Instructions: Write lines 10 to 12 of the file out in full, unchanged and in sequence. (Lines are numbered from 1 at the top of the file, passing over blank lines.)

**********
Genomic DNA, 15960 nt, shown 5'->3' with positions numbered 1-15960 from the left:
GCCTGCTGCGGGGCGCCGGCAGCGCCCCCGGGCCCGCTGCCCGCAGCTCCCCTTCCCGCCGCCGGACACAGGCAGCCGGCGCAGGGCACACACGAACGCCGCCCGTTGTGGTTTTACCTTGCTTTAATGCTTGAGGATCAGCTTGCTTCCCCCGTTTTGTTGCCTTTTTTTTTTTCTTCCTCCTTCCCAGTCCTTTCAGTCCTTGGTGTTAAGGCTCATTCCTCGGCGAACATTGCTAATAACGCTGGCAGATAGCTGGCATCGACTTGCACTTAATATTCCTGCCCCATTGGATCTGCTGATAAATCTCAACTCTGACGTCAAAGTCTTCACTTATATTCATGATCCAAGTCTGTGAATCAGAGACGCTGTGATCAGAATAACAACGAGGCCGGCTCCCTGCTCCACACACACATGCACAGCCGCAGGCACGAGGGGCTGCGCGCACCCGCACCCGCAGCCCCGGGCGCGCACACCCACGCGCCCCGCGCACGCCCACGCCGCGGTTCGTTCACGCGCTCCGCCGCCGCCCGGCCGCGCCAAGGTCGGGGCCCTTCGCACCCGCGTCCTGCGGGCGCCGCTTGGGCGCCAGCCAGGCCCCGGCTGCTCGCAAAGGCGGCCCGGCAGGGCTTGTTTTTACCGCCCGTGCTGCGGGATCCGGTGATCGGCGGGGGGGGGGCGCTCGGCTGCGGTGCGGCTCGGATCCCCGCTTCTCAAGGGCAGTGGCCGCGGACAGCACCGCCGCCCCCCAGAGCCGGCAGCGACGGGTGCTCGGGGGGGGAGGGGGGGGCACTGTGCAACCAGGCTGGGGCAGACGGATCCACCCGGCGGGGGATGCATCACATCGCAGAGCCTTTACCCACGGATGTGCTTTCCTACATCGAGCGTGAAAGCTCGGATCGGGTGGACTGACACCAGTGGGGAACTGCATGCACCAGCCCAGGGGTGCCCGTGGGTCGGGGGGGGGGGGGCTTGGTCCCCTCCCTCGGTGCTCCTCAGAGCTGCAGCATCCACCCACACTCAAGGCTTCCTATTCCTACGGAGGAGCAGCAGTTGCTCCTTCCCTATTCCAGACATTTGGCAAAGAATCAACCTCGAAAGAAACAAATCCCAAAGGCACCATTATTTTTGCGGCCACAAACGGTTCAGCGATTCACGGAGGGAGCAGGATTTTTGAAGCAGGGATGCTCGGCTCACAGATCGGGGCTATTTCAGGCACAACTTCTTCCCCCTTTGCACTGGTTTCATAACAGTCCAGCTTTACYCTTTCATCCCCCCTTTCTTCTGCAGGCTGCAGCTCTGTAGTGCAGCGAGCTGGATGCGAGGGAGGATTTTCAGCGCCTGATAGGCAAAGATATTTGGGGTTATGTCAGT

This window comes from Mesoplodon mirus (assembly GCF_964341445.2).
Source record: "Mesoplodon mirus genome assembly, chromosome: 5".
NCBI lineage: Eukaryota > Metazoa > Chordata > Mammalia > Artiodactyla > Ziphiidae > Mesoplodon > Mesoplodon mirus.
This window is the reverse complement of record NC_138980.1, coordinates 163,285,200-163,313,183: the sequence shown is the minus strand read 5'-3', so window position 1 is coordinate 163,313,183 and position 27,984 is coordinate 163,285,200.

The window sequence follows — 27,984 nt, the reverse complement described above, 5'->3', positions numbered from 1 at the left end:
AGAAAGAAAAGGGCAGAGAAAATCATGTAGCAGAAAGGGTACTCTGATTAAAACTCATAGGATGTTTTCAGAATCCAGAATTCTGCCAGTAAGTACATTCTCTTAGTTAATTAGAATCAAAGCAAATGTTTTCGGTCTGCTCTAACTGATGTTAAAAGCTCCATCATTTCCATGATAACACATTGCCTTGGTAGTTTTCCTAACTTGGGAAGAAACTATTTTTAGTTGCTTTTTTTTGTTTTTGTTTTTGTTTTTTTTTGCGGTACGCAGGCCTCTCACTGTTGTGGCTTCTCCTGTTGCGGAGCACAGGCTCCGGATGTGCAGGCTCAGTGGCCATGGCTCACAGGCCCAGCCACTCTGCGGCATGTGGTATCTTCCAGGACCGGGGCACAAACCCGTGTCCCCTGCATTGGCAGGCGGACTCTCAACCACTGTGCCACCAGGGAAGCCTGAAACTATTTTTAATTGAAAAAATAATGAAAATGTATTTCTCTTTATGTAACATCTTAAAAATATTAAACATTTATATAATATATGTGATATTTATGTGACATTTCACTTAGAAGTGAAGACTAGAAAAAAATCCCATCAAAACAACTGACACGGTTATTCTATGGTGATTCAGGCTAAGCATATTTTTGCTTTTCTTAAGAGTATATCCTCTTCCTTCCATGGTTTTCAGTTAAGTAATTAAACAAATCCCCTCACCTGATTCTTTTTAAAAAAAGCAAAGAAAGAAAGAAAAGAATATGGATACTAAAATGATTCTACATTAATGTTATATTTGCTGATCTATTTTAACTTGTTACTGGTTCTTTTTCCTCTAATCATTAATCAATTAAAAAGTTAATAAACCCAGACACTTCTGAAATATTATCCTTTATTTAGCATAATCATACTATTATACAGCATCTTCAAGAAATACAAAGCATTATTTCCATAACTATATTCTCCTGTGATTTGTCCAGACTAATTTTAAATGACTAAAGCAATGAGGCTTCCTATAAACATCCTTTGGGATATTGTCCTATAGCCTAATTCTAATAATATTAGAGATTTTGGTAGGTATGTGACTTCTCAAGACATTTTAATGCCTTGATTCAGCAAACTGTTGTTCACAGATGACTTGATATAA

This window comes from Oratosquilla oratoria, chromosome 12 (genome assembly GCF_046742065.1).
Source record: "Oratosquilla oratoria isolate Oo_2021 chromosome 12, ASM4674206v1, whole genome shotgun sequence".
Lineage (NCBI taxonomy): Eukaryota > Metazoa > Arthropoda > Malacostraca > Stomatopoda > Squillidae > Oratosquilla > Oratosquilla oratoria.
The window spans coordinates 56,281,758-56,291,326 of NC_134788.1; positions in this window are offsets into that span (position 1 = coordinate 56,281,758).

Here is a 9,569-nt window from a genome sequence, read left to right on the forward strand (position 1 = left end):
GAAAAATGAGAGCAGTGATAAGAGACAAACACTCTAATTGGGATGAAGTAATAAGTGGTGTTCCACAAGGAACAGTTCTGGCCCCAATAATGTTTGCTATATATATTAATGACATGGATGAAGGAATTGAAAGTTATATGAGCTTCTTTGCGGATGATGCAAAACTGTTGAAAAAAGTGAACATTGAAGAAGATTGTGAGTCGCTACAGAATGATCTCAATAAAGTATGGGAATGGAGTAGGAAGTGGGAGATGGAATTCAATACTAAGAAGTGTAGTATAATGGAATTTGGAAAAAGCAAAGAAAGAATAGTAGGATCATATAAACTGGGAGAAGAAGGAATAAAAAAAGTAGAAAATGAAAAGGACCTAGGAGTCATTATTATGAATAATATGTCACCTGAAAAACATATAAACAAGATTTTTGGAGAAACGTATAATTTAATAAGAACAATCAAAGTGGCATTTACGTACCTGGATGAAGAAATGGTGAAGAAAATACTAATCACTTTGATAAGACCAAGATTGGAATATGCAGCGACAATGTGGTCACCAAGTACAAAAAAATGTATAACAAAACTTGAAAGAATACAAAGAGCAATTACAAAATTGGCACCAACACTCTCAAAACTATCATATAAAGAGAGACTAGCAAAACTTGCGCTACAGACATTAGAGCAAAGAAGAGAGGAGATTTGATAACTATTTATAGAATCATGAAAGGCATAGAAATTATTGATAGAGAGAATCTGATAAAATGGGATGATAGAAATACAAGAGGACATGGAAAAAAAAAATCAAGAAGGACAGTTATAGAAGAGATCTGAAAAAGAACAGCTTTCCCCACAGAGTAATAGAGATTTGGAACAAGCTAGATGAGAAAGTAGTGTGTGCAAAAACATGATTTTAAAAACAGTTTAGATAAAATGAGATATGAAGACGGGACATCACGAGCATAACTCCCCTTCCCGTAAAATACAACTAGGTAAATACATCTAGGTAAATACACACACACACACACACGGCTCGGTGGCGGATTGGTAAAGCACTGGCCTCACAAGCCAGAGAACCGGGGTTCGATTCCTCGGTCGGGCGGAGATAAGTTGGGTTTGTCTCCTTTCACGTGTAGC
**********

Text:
Source record: "Oratosquilla oratoria isolate Oo_2021 chromosome 12, ASM4674206v1, whole genome shotgun sequence".
Lineage (NCBI taxonomy): Eukaryota > Metazoa > Arthropoda > Malacostraca > Stomatopoda > Squillidae > Oratosquilla > Oratosquilla oratoria.
The window spans coordinates 56,281,758-56,291,326 of NC_134788.1; positions in this window are offsets into that span (position 1 = coordinate 56,281,758).